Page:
TESS, NASA’s planet-hunting space satellite, begins science operations

nas tess satellite begins exoplanet hunt orbits planet
Illustration of the Transiting Exoplanet Survey Satellite (TESS) in front of a lava planet orbiting its host star. TESS will identify thousands of potential new planets for further study and observation. NASA/GSFC

NASA’s exoplanet-hunting satellite TESS is fully operational and has begun scanning the skies for distant planets, NASA reported on Friday. And maybe, just maybe, it will spy signs of life outside of our galaxy.

“I’m thrilled that our new planet hunter mission is ready to start scouring our solar system’s neighborhood for new worlds,” said Paul Hertz, NASA astrophysics division director based in Washington. “Now that we know there are more planets than stars in our universe, I look forward to the strange, fantastic worlds we’re bound to discover.”

The space agency launched its TESS satellite on April 16, with an aim of replacing the aging Kepler space telescope. It will spend the next two years rocketing through the cold reaches of space, training an array of cameras and monitors on the darkness — and looking for the periodic dips in light that suggest the presence of planets against the fiery brightness of the stars they orbit. The mission is led and operated by the Massachusetts Institute of Technology in Cambridge and managed by NASA’s Goddard Space Flight Center in Greenbelt, Maryland. The satellite itself was built by Northrop Grumman in Dulles, Virginia, and the company continue to direct mission operations for NASA. TESS should come relatively cheaply: according to Space.com, the cost is capped at $200 million, while the Kepler telescope it replaced cost about $600 million.

NASA began the process of waking up TESS in May, and found the satellite was in good health and all systems reporting that they were healthy. For a satellite, that means more than a shower and a cup of coffee: It entails a commissioning period of testing and adjustments before scientists can truly rely upon the data being beamed back to Earth. According to NASA, “every new mission goes through a commissioning period of testing and adjustments before beginning science operations. This serves to test how the spacecraft and its instruments are performing and determines whether any changes need to be made before the mission starts observations.”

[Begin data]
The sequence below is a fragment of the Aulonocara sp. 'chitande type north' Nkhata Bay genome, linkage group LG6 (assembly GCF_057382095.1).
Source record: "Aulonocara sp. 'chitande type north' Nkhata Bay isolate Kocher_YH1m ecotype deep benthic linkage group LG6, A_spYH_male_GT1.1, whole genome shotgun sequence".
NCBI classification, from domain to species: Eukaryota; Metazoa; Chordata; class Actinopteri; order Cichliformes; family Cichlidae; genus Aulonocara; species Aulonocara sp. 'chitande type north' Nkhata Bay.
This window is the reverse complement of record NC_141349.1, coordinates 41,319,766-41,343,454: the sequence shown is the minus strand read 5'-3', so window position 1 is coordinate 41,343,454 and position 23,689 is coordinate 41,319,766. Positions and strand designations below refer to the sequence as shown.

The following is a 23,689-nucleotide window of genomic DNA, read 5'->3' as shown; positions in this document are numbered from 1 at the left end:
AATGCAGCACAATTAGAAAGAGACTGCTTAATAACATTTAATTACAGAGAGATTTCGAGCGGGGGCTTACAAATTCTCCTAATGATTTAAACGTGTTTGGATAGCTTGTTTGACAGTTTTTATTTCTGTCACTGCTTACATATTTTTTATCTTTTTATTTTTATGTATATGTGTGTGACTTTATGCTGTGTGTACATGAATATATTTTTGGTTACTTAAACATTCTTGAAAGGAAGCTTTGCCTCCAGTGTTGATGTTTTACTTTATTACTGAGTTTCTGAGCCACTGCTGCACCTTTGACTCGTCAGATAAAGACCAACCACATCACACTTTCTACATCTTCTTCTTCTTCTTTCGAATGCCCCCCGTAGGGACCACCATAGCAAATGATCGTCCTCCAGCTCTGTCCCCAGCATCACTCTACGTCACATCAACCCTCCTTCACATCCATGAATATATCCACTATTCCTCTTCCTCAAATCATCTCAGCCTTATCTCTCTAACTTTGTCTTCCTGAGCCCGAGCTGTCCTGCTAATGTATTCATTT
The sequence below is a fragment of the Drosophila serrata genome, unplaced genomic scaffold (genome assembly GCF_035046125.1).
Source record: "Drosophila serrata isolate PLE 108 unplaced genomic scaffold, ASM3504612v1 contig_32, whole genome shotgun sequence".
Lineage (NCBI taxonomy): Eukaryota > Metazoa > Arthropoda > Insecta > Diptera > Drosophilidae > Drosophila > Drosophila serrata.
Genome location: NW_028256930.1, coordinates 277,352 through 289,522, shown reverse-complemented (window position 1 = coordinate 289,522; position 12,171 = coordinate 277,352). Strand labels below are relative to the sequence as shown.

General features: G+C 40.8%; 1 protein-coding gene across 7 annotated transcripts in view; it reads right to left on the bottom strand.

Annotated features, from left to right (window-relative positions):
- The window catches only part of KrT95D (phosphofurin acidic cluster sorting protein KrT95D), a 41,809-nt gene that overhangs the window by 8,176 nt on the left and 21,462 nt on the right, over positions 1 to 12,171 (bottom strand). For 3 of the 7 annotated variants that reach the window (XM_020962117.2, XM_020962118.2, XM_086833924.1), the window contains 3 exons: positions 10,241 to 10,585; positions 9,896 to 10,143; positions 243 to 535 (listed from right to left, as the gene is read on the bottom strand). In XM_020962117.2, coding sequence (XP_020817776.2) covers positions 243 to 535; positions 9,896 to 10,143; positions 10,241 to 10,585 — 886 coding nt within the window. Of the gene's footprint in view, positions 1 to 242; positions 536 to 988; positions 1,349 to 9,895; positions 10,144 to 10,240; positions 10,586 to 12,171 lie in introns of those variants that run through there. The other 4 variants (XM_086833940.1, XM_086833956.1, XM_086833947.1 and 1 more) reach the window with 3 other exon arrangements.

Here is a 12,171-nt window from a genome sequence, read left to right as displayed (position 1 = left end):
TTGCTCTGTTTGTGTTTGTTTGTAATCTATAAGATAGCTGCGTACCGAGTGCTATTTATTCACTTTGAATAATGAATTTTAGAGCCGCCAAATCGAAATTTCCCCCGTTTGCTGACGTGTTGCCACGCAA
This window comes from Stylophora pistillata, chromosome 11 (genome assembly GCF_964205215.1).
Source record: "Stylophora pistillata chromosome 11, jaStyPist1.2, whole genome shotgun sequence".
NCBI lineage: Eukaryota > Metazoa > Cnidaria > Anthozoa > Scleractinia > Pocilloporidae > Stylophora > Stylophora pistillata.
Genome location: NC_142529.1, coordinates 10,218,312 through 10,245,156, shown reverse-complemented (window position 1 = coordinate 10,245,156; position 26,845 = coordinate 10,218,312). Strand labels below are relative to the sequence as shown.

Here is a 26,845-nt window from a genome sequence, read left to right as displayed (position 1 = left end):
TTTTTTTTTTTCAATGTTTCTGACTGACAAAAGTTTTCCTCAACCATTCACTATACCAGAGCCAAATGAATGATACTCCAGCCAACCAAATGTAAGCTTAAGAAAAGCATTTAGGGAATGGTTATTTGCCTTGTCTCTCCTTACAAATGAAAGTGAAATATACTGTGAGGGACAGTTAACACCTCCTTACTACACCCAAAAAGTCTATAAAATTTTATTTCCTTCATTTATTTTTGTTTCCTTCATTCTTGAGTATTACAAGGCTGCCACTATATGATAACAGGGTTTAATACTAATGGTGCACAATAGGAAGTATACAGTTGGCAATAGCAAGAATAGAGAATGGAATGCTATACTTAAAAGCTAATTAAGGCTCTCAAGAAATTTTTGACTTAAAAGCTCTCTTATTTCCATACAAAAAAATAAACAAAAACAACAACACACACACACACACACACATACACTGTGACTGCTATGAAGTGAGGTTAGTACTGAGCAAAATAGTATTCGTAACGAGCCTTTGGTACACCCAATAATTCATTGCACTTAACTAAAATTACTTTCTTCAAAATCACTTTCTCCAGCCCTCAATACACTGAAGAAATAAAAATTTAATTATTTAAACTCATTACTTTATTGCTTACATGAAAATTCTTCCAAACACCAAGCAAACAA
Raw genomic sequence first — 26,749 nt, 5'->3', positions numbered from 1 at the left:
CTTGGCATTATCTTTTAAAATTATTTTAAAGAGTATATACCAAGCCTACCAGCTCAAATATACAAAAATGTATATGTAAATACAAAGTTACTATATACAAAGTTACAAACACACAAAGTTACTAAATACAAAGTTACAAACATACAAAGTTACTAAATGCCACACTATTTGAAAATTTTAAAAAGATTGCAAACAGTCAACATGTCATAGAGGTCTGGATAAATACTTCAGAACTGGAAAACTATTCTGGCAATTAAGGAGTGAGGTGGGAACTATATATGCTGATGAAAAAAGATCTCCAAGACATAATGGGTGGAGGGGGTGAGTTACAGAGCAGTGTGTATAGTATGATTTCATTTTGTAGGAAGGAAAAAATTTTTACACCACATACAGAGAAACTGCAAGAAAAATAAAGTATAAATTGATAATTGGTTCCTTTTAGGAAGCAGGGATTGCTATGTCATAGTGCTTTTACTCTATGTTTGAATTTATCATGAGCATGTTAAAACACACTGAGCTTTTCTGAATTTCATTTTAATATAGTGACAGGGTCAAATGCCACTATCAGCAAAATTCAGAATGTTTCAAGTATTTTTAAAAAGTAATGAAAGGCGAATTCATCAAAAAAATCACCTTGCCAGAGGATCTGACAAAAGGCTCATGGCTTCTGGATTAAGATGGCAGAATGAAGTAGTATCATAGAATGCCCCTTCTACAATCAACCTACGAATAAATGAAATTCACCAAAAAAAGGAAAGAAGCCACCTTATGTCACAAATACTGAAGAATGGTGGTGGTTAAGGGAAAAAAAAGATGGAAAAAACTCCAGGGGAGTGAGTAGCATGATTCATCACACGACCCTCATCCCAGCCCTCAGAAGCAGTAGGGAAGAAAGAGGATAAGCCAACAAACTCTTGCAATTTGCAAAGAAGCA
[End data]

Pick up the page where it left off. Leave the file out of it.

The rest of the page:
In May, as the craft prepared for that final orbit, NASA’s latest satellite danced a funky little jig. “In one of the last passes, TESS performed a ‘break dance,’ rotating around to evaluate any stray light sources to characterize camera performance for the duration of the mission,” the space agency wrote on Twitter in June.

“We learned from Kepler that there are more planets than stars in our sky, and now TESS will open our eyes to the variety of planets around some of the closest stars,” said Hertz prior to the satellite’s launch. “TESS will cast a wider net than ever before for enigmatic worlds whose properties can be probed by NASA’s upcoming James Webb Space Telescope and other missions.”

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